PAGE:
Fruit from QEII covenants collected for kākāpō chicks
‘Some days this job is pretty special’ says QEII Southland Rep Jesse Bythell as she looks down at 5 plucky little kākāpo chicks, including the two oldest ones Tōmua and Kohitātea, pictured above.
Jesse has been working with QEII covenantors in Southland to collect much needed native fruits to help feed some of the kākāpō chicks that are being raised by the Department of Conservation.
DOC says this year’s kākāpō breeding season has broken all records with over 230 eggs laid, which was much more expected. Thirty-four chicks are in the wild, with mothers in nests on both Whenua Hou / Codfish Island and on Anchor Island. 23 chicks remained in a hand-rearing facility in Invercargill, with more and more being released as they grow.
Jesse says it’s a good season for native fruits, so when DOC asked for support to keep these wee chicks fed, she knew exactly where to go.
“One of the key things DOC wanted was podocarp fruit, ideally rimu or kahikatea. These trees are very important for the kākāpō breeding cycle and contain important nutrients for growing chicks. The food source is also important to adult birds who lose a lot of weight during the breeding season. I learned from Sara Laracombe, a DOC ranger who is a kākāpō expert, that adult birds can eat 3 rimu fruits per second when they’re clambering among the branches feeding – that’s some serious scoffing!”
Podocarps are slow growing trees so the best place to find them is old growth forest. However, unlike the predator free offshore islands where most kākāpō live, there is not much old growth forest around Invercargill, so getting the right sort of fruit was a bit harder.
Luckily, Jesse had observed heavy coning of kahikatea trees in several covenants she visited in spring, so she asked the landowners if they’d be comfortable with some fruit being collected for kākāpō chicks. Jesse’s requests were met with a resounding ‘Yes!’, with landowners being very keen to help feed the chicks.
Jesse with the help of QEII Solicitor Malcolm, collected ripe kahikatea fruit which had fallen on the forest floor fruit in the covenant of Brian and Christine Rance, along with a good collection of cabbage tree heads for the kākāpō chicks to feast on later.
“It was ‘all hands to the pump’ collecting fruit off the ground and searching in the gloom of the deep forest amongst the ferns. It gave us some insight and sympathy for mother kakapo and how labour-intensive foraging must be when they’re raising chicks. As I learned a kākāpō mother can collect up to 500g of fruit in their crops at a time to feed to their hungry babies” says Jesse.
Luck would have it that QEII Solicitor Malcolm was in the area on holiday and he was keen to get involved. “It’s great to think that these plants that have thrived through the protection that they have by landowners placing covenants on their land and in turn they are going on to feed a critically endangered species like these baby kākāpō. It’s something that is rewarding for both QEII and landowners. Plus, there’s no denying that the birds are adorable. It was a really special day.” Malcom says.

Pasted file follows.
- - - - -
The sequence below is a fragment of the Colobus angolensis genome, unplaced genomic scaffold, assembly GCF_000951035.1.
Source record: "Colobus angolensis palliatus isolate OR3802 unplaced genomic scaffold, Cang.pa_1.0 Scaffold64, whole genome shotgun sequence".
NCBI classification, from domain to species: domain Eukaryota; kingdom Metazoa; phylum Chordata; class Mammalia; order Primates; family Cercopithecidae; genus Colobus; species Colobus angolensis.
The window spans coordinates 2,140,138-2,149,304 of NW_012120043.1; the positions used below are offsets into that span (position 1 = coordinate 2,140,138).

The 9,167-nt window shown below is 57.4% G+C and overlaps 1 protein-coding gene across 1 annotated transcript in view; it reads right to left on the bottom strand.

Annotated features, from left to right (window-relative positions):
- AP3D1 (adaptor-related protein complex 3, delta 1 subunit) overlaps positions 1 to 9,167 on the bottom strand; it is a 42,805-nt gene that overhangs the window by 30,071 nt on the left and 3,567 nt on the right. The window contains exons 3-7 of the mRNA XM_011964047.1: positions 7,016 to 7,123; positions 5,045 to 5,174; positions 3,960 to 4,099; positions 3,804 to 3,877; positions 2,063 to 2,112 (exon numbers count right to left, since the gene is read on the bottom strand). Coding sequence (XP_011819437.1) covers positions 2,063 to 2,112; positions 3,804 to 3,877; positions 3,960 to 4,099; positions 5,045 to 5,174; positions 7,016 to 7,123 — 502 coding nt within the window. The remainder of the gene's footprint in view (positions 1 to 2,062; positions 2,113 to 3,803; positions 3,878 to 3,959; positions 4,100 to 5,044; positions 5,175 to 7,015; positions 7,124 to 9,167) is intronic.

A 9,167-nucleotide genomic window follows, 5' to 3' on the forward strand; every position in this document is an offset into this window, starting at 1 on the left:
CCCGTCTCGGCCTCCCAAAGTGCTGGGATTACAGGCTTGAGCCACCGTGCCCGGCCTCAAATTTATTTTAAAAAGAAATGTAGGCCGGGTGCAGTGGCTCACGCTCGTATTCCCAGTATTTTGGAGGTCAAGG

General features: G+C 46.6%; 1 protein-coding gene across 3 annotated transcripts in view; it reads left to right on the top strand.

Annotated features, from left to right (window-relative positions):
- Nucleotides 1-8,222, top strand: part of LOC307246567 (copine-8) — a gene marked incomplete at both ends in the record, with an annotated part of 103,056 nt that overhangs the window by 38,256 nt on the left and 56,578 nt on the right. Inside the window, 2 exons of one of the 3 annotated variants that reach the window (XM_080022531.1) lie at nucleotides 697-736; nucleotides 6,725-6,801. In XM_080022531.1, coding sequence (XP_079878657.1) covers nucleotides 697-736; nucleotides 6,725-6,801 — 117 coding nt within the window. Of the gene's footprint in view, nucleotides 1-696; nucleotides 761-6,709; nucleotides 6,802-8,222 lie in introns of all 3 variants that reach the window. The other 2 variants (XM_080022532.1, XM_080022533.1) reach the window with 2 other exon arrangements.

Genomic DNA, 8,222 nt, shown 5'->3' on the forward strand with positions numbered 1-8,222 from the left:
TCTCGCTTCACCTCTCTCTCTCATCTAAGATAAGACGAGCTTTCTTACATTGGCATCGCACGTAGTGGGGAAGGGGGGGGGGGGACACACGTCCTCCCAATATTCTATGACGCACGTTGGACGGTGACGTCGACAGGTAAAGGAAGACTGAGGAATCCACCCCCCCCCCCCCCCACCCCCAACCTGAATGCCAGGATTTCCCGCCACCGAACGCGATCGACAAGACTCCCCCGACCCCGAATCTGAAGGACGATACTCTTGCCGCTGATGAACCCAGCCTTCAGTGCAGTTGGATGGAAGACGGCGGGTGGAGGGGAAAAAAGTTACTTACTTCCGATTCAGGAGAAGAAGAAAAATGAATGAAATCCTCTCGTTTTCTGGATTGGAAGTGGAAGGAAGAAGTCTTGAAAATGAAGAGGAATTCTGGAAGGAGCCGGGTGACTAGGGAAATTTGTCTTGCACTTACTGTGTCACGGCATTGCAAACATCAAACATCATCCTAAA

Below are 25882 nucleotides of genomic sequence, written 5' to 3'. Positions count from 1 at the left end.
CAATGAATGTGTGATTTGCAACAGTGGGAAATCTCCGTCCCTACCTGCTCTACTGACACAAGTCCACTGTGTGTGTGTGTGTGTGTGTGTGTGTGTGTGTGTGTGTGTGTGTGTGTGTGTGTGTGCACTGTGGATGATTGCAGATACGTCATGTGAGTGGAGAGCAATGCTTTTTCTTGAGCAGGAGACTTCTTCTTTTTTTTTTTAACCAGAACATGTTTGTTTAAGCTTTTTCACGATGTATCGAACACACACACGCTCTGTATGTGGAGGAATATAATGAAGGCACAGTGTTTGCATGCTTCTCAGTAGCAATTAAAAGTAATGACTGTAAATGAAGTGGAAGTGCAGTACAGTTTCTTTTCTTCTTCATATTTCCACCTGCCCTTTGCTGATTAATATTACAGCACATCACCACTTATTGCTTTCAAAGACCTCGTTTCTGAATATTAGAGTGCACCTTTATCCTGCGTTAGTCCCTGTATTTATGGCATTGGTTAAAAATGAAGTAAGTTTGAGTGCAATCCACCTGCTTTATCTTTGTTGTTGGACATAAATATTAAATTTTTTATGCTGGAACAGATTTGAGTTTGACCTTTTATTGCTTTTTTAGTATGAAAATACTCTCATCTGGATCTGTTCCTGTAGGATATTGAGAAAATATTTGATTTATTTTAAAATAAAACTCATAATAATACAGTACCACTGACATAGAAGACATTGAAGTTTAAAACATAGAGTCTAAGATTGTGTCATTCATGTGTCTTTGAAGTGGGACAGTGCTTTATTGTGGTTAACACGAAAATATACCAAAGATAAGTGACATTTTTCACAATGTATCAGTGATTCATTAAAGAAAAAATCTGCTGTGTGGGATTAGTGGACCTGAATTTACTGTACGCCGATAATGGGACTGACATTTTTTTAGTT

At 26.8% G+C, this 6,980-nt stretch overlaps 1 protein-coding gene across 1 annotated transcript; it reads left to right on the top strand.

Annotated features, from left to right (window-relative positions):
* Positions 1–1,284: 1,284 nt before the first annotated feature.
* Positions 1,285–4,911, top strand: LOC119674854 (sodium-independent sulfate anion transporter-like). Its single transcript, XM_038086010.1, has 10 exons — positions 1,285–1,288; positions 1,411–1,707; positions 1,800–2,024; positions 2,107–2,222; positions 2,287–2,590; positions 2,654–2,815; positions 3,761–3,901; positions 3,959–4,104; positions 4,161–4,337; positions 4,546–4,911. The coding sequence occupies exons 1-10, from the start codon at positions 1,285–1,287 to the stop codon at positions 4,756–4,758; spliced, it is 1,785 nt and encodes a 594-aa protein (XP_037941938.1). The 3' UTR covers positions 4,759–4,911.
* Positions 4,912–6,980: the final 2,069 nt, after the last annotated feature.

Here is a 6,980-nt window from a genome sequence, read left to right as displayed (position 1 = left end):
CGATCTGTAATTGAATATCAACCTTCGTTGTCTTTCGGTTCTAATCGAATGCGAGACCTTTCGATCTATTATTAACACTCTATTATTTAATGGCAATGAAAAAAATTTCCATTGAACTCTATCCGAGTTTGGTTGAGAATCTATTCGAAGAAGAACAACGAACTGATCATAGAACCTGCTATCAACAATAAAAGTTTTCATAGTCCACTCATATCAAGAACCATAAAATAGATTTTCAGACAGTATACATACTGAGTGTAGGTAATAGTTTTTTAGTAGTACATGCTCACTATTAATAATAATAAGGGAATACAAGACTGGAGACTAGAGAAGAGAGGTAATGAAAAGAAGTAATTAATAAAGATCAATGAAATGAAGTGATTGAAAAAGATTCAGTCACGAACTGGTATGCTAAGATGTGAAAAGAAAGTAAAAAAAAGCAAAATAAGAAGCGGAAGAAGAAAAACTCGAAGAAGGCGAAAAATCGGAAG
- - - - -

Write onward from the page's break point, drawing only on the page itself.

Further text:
However, collecting fruit from the forest floor was not very efficient and climbing the trees would have required specialised skills. Luckily Jesse knew of another covenant, Matai Farm, not far from Invercargill, which was home to right trees, and had branches which were close enough to reach, important as the kahikatea is a very tall tree.
“Matai Farm staff were great about letting me collect fruit, and the manager would have even come and pitched in to help me out, but he was away at the time that we needed to collect the fruit” Jesse says.
When collecting, Jesse focused on the kākāpō’s favorite’s “I mostly got loads of kahikatea fruit, but also some miro and a little bit of other native plant berries for variety such as peppertree and weeping mapou.”
“We really have to thank the landowners for letting us collect fruit for these kākāpō chicks to feed on. It’s great to have access to this important food source and the whole experience reinforced how interrelated our native plant and animals are” says Jesse.
“It also shows us that our birdlife was once much more widespread. kākāpō were once found across New Zealand, and only remained in remote areas of Southland such as Fiordland and Stewart Island. I don’t know when kākāpō disappeared from around Invercargill, but I imagine it has been many centuries since they fed on kahikatea from the Southland Plains. It’s possible that some of the ancient trees we collected fruit from were alive when kākāpō were still residents of the forest that once covered most of the region. We managed to collect a couple of big boxes of fruits which should keep these chicks going for a while!”